How does pf compare to bpf /ipsets in terms of throughput ?

Are there any differences when dealing with MacOS?

An important tip for people migrating from iptables: rules are not applied on a first match basis, but rather last match! I've made several mistakes due to that before..

Pf always seemed so insanely over complicated for simple usage. It's been my one single annoyance with BSD. Are there not any good alternatives with a UFW-esque interface?

Comparing UFW to pf is apples and oranges.

Using a more apples to apples comparison, pf is way simpler than iptables.

By bringing up UFW which is an iptables wrapper, you're not looking for a pf alternative so much as a pf wrapper. But it was the complexity of iptables that drove development of wrappers like UFW in the first place - pf doesn't really have the same level of need that iptables did.

Personally having used iptables and ipfilter I always thought pf was pretty simple.

> By bringing up UFW which is an iptables wrapper, you're not looking for a pf alternative so much as a pf wrapper. But it was the complexity of iptables that drove development of wrappers like UFW in the first place - pf doesn't really have the same level of need that iptables did.

I fully understand that Pf is equivalent to iptables, and is a lower level abstraction than UFW. But the question stands; Is there a simple foolproof utility for blocking ports on BSD with a single command? I just don't feel like whitelisting port 80 should require authoring a config file.

>Is there a simple foolproof utility for blocking ports on BSD with a single command?

Yes. It is called pf.

    block in  on fxp0  proto tcp  to any  port { 25 80 }
... blocks incoming email and http connections on the fxp0 interface. That is all you need to put in pf.conf to do that.

I recommend using `egress` in a simple setup like that, it'll still work if you ever change your network device.

    block in on egress proto tcp to port { 25, 80 }

I agree. The syntax is very readable and easy to understand. With consumer firewalls being pwned all the time, OpenBSD with PF could be a good option for some people.

I’m going to have to get it set up again... ahh the simplicity and robustness of OpenBSD...

yes, you can, the command is called 'vi' :)

    block all
    pass proto tcp to port www

I have always found Linux's iptables particularly baroque when compared with OpenBSD's pf -- the different chains (INPUT, FORWARD, OUTPUT), the different tables ("Oh, it's the _NAT_ table you're looking for"), they seemed unnecessary complexities.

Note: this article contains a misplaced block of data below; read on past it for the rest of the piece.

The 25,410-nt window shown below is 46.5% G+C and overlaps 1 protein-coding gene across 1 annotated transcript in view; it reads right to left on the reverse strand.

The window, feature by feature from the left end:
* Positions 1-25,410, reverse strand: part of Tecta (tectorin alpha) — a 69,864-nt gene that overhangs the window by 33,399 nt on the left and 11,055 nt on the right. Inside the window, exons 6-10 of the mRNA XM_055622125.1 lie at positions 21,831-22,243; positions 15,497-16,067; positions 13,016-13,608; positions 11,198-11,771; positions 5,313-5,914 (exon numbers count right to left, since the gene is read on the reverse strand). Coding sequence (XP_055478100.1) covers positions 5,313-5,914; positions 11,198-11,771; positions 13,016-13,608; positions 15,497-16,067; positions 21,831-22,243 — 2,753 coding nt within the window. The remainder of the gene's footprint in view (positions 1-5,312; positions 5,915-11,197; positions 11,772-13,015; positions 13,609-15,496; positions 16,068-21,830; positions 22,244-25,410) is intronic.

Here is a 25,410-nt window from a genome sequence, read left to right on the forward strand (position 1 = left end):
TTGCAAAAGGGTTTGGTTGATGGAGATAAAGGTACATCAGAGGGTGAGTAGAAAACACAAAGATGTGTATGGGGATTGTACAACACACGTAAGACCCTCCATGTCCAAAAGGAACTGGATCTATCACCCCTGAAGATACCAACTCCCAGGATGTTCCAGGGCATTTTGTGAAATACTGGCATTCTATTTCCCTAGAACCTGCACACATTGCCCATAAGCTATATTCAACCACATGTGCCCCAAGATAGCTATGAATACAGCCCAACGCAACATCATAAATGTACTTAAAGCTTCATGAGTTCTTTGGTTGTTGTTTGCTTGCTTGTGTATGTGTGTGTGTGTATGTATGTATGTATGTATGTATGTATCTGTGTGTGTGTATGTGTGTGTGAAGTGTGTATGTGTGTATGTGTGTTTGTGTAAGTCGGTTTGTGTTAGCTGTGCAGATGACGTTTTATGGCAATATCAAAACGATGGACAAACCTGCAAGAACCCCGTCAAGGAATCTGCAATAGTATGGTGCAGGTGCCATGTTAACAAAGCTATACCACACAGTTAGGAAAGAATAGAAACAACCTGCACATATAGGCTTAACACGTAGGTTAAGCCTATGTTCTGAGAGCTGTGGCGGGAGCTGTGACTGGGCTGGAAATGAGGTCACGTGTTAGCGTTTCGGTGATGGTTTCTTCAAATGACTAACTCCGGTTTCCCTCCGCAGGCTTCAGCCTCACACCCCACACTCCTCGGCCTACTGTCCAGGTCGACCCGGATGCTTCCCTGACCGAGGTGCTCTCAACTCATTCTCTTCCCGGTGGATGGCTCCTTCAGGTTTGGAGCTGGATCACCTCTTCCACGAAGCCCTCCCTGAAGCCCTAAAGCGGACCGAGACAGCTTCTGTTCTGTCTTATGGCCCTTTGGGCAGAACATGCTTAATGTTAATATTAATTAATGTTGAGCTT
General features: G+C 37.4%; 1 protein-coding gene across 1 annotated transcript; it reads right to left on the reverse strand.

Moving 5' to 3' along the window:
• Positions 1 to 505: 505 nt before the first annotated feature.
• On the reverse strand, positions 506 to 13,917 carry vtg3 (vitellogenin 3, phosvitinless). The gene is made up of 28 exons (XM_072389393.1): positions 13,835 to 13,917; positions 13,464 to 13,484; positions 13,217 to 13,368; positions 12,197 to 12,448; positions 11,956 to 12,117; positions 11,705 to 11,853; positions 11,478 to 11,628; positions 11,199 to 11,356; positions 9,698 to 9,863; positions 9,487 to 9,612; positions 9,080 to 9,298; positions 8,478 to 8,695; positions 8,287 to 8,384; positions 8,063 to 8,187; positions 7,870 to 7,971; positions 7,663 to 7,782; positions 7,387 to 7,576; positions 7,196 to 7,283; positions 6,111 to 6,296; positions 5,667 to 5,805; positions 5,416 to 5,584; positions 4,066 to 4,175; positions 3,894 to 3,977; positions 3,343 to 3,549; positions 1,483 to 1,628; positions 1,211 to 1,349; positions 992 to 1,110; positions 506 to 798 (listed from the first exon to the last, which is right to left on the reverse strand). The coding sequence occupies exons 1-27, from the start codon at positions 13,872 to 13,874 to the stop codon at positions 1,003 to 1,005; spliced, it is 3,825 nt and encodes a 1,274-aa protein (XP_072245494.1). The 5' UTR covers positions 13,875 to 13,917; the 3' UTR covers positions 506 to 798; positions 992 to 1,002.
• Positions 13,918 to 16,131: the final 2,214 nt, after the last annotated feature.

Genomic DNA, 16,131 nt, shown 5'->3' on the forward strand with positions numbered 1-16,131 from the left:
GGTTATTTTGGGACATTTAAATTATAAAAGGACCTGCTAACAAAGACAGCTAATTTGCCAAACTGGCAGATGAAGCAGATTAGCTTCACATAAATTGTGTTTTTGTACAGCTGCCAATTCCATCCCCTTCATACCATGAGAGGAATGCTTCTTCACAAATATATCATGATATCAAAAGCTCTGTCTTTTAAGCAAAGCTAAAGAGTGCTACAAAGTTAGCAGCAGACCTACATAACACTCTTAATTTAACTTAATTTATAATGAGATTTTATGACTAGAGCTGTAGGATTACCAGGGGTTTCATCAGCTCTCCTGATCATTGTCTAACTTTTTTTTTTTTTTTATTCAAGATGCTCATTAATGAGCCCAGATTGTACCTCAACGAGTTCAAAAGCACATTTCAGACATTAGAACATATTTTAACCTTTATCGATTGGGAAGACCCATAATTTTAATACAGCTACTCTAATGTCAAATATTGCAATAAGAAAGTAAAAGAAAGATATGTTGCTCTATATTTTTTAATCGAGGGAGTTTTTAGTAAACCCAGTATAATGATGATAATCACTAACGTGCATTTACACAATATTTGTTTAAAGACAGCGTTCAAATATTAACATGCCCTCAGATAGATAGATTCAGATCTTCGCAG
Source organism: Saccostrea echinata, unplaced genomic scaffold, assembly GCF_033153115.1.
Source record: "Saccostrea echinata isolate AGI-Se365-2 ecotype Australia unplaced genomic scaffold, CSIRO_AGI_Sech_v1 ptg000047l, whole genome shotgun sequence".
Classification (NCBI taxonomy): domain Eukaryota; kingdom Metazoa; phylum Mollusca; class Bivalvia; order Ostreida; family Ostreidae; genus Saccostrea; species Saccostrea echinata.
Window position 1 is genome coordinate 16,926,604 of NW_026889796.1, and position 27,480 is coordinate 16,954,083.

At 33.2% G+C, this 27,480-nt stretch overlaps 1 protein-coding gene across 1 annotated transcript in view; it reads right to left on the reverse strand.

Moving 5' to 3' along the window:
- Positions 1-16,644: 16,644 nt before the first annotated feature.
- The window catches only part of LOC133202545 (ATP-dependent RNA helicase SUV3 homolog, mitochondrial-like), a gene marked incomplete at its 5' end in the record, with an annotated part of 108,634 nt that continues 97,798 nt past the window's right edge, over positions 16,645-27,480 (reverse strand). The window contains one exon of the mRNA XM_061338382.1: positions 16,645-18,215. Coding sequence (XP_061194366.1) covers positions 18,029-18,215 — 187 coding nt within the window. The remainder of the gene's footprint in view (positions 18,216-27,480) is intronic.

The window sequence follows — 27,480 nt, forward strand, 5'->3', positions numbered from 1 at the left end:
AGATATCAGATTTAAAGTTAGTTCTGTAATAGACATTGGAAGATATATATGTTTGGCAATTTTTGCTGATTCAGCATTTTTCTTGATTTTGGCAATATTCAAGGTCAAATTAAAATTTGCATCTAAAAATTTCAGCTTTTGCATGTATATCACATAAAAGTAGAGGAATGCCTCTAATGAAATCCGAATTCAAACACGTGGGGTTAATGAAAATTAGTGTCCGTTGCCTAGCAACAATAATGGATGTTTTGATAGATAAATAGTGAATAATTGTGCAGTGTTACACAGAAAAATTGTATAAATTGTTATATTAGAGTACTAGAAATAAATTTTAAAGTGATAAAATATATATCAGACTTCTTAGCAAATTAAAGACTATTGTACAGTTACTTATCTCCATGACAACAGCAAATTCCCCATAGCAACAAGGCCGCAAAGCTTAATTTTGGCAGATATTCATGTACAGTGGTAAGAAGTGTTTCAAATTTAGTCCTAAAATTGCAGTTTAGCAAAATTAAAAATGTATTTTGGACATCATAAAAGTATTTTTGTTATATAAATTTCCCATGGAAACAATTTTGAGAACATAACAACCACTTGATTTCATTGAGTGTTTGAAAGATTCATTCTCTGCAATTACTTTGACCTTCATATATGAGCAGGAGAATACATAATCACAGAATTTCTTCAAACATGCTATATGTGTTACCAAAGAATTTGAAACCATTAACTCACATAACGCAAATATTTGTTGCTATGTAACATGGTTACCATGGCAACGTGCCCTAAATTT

My current firewall [0] has two physical interfaces, 3 additional "virtual" (VLAN-tagged) interfaces, three RFC-1918 subnets, four IPv6 subnets (dual-stack of course, except for an IPv6-only subnet) with varying degrees of security between the subnets -- and I could not imagine maintaining it with anything but pf.

[0] https://github.com/cunnie/vain.nono.io-etc/blob/master/pf.co...

I am incredulous on reading this.....

Are you really saying this[0] is more complex than this?[1][2]

If _anything_ I'm annoyed that linux doesn't have this.

[0]: https://git.drk.sc/darkscience/ds-salt/blob/master/security/...

[1]: https://git.drk.sc/darkscience/ds-salt/blob/master/security/...

[2]: https://git.drk.sc/darkscience/ds-salt/blob/master/security/...

I always loved pf’s declarative syntax.

I do not remember the name[0], unfortunately, but I vaguely recall reading about a tool that gives you a high-level interface to define firewall rules and than emits a script/config file for various packet filters.

It was a long time ago, though, and my memory may trick me. And if that tool really did exist, it might be unmaintained and outdated.

[0] I though it was called Firestarter, but that tool appears to be Linux/iptables-specific.

Well, try to use iptables by hand and not via wrappers like ufw and you will quickly realize that it's the other way around. pf's syntax is already very much like ufw's command line arguments. I guess what arguably may be missing if anything is a good, simple, thoroughly commented template to work from when first starting off.

Do I need queuing on my OpenBSD home router or should I just use "prio" if I want my downloads to stop making my internet barely usable?

Step 1: Install OPNSense/PFSense?

Aren't both pfSense and FreeNAS running their php-backed webinterfaces as root?

Yeah, though opnsense is trying to fix that.

It's dead link.